History of C of O
The College of the Ozarks began as a dream. In 1905, young Presbyterian missionary James Forsythe was assigned to serve the region that encompassed Sparta, Mansfield, and Forsyth, Missouri. When he arrived, he saw that the young people in that region were in desperate need of education. Forsythe expressed to the Missouri Synod of the Presbyterian Church his dream of a school that would provide a quality, Christian education to young people who would, in exchange, work to help the school operate.
Forsythe’s dream came true in 1906 when the Synod established The School of the Ozarks and was granted a charter by the State of Missouri for the purpose of “providing Christian education for youth of both sexes, especially those found worthy but who are without sufficient means to procure such training.” By the end of the first term, the enrollment at The School was 180 with 36 boarders.
Originally, the purpose of The School was to provide an opportunity for a high school education for young people of the Ozarks plateau. This mission was pursued without significant change until 1956. By this time, improved transportation, better communications, and the increasing number of consolidated school districts had made a high school education readily accessible to most young people in the Ozarks area. Consequently, in 1956, The School of the Ozarks added two years of junior college to the four-year high school program. The two-year program was initially accredited by the University of Missouri and in 1961 was accredited by the North Central Association. This format continued until 1964 when the Board of Trustees and the faculty voted to expand the two-year program into a four-year liberal arts program.
The four-year college program of The School of the Ozarks, which began classes for juniors in September 1965, was given preliminary accreditation by the North Central Association that same year. Preliminary accreditation was continued in 1969. In August 1971, The School was granted full-accreditation by the North Central Association.
The transition from high school to junior college to four-year liberal arts college brought about many changes. The years after 1967, when the last secondary school class and the first college class graduated, were a time of great expansion. Approximately ten new areas of study (majors) were developed, the faculty doubled, and the geographical range of the students broadened.
In 1990, the Board of Trustees approved changing the name of “The School of the Ozarks” to “College of the Ozarks.” Since 1989, the College has been named one of the "Top Baccalaureate Colleges in the Midwest" and one of the “Best Buys” by U.S. News & World Report magazine each year. C of O has also been named to the Templeton Honor Roll for Character Building Colleges and to the Templeton Honor Roll for Excellence in Free Enterprise Teaching. In addition, C of O has been listed as a “Best Buy” by Barron’s Guide and Money Magazine, a “Best Value” and "Stone Cold Sober School" by The Princeton Review, "Top College" and "Best Buy" by Forbes, and has been recognized by numerous other national publications.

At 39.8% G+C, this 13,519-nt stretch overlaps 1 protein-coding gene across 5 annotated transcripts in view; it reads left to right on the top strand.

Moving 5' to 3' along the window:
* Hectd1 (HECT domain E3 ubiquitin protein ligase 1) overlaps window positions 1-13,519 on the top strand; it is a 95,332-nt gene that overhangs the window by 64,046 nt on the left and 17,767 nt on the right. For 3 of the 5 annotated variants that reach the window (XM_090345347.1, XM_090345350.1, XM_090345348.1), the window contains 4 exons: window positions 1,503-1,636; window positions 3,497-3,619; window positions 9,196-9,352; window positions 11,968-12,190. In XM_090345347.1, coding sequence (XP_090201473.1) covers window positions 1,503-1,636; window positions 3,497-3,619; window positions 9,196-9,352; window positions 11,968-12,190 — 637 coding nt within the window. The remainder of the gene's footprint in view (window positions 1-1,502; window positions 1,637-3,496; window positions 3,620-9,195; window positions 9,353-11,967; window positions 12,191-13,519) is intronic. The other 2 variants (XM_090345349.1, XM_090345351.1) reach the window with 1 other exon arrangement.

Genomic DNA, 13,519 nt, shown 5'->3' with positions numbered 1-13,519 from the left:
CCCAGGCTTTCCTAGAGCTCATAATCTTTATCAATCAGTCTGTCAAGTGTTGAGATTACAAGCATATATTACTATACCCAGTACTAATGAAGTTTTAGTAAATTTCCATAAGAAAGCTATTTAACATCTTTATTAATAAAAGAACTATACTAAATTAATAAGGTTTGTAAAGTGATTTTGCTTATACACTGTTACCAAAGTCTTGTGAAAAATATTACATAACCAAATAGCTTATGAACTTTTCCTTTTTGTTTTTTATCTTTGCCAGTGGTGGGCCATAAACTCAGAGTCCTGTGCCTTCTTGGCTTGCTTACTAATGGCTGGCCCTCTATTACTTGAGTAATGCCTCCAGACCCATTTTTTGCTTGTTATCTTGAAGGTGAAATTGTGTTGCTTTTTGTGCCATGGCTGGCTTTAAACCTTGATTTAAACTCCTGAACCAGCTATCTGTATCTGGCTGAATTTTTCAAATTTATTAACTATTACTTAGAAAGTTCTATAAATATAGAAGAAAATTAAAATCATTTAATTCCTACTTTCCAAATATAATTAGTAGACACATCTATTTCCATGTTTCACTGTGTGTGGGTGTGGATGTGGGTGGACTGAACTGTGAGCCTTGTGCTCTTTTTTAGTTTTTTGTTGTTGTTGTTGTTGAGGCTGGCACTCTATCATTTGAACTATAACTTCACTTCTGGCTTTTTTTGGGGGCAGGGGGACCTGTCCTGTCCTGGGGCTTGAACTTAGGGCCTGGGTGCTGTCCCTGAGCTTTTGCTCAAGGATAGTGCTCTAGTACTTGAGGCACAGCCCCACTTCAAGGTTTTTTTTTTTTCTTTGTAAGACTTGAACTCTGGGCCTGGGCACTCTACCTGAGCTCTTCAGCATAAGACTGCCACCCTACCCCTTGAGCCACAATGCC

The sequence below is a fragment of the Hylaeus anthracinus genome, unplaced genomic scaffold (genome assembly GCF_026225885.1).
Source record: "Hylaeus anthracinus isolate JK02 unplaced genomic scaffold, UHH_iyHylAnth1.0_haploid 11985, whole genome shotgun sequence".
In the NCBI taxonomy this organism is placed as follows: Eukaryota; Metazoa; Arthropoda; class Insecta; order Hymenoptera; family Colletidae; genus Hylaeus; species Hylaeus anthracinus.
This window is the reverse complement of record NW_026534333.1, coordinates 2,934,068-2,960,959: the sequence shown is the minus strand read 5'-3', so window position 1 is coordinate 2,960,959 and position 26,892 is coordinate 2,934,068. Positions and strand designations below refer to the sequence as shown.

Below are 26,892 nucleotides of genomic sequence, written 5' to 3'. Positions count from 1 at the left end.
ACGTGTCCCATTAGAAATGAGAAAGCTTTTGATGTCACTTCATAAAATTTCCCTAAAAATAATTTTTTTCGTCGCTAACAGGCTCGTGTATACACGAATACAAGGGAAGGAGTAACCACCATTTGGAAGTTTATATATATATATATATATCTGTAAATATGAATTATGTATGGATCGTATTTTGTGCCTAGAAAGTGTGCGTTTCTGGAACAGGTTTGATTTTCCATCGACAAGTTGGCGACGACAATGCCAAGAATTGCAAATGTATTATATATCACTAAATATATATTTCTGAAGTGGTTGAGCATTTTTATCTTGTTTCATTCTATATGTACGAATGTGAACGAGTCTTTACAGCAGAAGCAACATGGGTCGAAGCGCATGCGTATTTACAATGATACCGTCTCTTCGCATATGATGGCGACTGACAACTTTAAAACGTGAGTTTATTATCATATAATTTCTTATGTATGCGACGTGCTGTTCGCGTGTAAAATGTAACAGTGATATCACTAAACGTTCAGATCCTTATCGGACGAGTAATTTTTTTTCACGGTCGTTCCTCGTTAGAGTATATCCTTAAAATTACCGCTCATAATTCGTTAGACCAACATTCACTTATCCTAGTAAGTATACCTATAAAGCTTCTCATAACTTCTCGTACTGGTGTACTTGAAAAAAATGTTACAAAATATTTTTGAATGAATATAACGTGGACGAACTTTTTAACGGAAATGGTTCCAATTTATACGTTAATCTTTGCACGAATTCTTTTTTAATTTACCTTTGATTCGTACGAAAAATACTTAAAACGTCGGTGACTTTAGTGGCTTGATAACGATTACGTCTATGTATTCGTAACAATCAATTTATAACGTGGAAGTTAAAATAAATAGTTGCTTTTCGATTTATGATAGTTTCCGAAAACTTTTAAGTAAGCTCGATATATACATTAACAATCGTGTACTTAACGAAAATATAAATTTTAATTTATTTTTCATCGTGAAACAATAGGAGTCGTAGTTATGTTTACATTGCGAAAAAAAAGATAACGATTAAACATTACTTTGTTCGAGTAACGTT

College of the Ozarks has maintained its reputation for excellence. In 1994, the Missouri Department of Education awarded C of O a “#1” ranking—the only such ranking ever given by the Department—in recognition of the College’s commitment to its Mission.
The distinctive tradition of the Work Education Program and the College’s commitment to encouraging academic, Christian, cultural, vocational, and patriotic growth in its students have attracted and continue to attract famous guests, including U.S. Presidents and First Ladies, U.S. Commanding Generals, Prime Ministers, and other dignitaries who recognize the College’s uniqueness. Today, the College offers degrees in more than 40 academic areas and student enrollment is approximately 1,400. College of the Ozarks continues to offer quality academic programs, bringing to fruition James Forsythe’s dream of offering “the best intellectual training under the best possible moral and Christian auspices.”